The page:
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Monday, 07 October 2013


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C'mon, the thing costs more than FF DSLR.

Combining a "peerless panoply of lenses" with "a huge junk-drawer of features" means that there is likely something for everyone except the guy who wrote that " ... the next trend in cameras is going to be simplicity."

Must be brand identification, why else would you care about the quarterly earnings of the company that makes your camera. Interweb advice is always to choose a brand with long-term stability so you can grow your system in the future. This seems sensible at first, but sometimes it seems as if the interweb is nothing but a long monologue about switchers, Canon to Nikon, Nikon to Sony, etc. I don't know if this is all noise, but if it isn't, then who cares about long-term?

Worrying about Nikon's quarterly results or Olympus's is viral marketing. It's a way to keep that brand in your head. It keeps you thinking about them. The only people to whom this could possibly matter are professionals, and how many of those are there? And anyway, the pros probably own all the brands to begin with.

And even if the maker of your camera goes belly-up and disappears tomorrow, so what? Your equipment will keep working, and when it breaks, it will be simple enough, and cheap enough, to simply buy something else.

I'd be more worried about photo software makers going belly-up or merging or forcing you to subscribe. When those choices are gone, finding a way around it won't be easy.

If they only made it in full frame, ergonomically it looks exactly how I would want it to look (and likely feel)

I got one of a handful of E-M1s that Olympus shipped early. I think it's an impressive camera. I'm as skeptical as you are, but this is the real thing, as I stated on my own blog.

"...huge junk-drawer of features..."
Mike, you'd think they would at least invite you to press junkets involving piers and long walks.

The first user experiences are trickling in at DPR from the few folks who likely ordered from dealers instead of going online. This is the best write-up I've seen, coming from an E5 user's perspective: http://www.dpreview.com/forums/post/52282714

My issue with 4/3s cameras is they're not small enough. To me cameras come in two sizes - whatever I can fit in my jeans pocket (I often don't wear a jacket, so something that fits in a jacket pocket does me no good), and "everything else". Whatever "everything else" is will wind up in a backpack, so I don't care how big it gets as long as I can hike with it. If that's the case I want all the resolution I can get (I like to print big highly detailed prints), so I might as well use something with more umph then a 4/3s camera (which is a shame, as I love the aspect ratio).

Tough, tough decisions. Should It replace my E-5? It seems to be what Olympus wants me to do and I hate being dictated. On the other hand upgrading will supposedly boost the performance of all those lovely 4/3 lenses overnight, not to mention all those sweet little primes that I have been secretly coveting. Even the EVF looks adequate for a change. But then it's bloody expensive with grip and adapter. I can afford it, but I'm not particularly eager to buy one. I need more time.

I am a believer in and try to be an advocate of Oocham's Razor to wit: "The simple answer is usually the solution." Unfortunately, camera manufacturers seem to be more of "The more features, the more customers" ilk.

Mike said,

". . . peerless panoply of lens choices . . ."

Jeez, Mike, you angling for a headline-writing post at Variety?

%^) ) )


Having used an E-M5 for over a year, with a modest selection of lenses (kit 12-50, Panasonic 100-300, Samyang 7.5 FE, Oly 45, Panasonic 20 & 14) my D700 with its set of 3 huge, heavy, expensive 2.8 zooms (and numerous others), now stays mostly at home. DSLRs are surely going the way of the dinosaurs.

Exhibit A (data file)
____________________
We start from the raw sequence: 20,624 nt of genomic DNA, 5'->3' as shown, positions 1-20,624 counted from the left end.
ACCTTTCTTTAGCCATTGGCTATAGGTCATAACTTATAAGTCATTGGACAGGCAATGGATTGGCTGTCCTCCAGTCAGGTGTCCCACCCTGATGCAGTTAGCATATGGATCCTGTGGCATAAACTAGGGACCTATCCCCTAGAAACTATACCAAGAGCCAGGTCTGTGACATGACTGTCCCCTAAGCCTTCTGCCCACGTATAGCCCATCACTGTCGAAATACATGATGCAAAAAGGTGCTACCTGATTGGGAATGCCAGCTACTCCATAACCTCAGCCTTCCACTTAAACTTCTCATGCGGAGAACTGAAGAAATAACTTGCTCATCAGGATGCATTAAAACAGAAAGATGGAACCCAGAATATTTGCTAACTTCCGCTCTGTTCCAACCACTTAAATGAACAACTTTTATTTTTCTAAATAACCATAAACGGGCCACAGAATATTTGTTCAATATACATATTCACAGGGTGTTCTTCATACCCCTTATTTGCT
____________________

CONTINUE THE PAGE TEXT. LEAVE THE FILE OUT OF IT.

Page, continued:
The firmware is admittedly abominable. The buttons are too small and difficult to locate whilst shooting. I am utterly sick of finding myself in unwanted modes at the most inconvenient times and having to stab away semi-randomly at the Inf Fn(s) and OK buttons to reset my chosen mode. Just awful, awful.

That said the E-M1 doesn't seem to have sufficient improvement on the IQ front to induce me to upgrade - I'll skip this time. If money were no object I'd buy one. And of course the new 2.8 zooms released to match the camera are almost as expensive (and bulky) as Nikon DX and FX equivalents.

For me, whatever the current limitations, M4/3 format is just about perfect, particularly if one's using the excellent, tiny, primes.


"This whole deal with hobbyists being preoccupied with the business concerns of suppliers is a recent phenomenon"

In the days of film, almost any high quality camera could be repaired by a lot of competent repair shops. Now if the manufacturer goes under your fancy camera is subject to sudden unrepairable death syndrome. Plus, in the days of film it was really easy to get into the camera making business or just build your own. Vendor viability in now a big concern.

If you really want to get an earful of hobbyists preoccupied with the business concerns of the people who make their toys, get a few Porsche or other sportscar* owners, or private pilots in a room together.

*Or Pontiac, Saab, Oldsmobile, or Studebaker drivers.

"...C'mon, the thing costs more than FF DSLR..."

The retail price at B&H of the E-M1 body ($1,399) is 100 dollars cheaper than the Canon 7D body ($1,499) with an APS-C sensor.

The cheapest price for a full frame body camera at the same store is
$1,899 for the Canon 6D.

That's a difference of $500

I don't find this camera ugly at all! Aesthetically, and given its 'reflex-esque' shape, it has to be measured against DSLRs - and it wins big time. It has firm, solid lines, as opposed to the molten looks of all DSLRs bar the Pentax K-5.
An issue with Micro 4/3 is that there are too many negative views on sensor area, with all those dull debates on "equivalent aperture" and lack of 'bokeh' that plague photography forums. (As for the latter, I stand along Ctein when he claims aperture is the least important factor regarding depth of field, distance from subject being much more important.) Anyway, all this negativeness could be hampering Micro 4/3 sales in the western world. Or maybe it's Olympus' own PR policy, which is non existent in some western countries.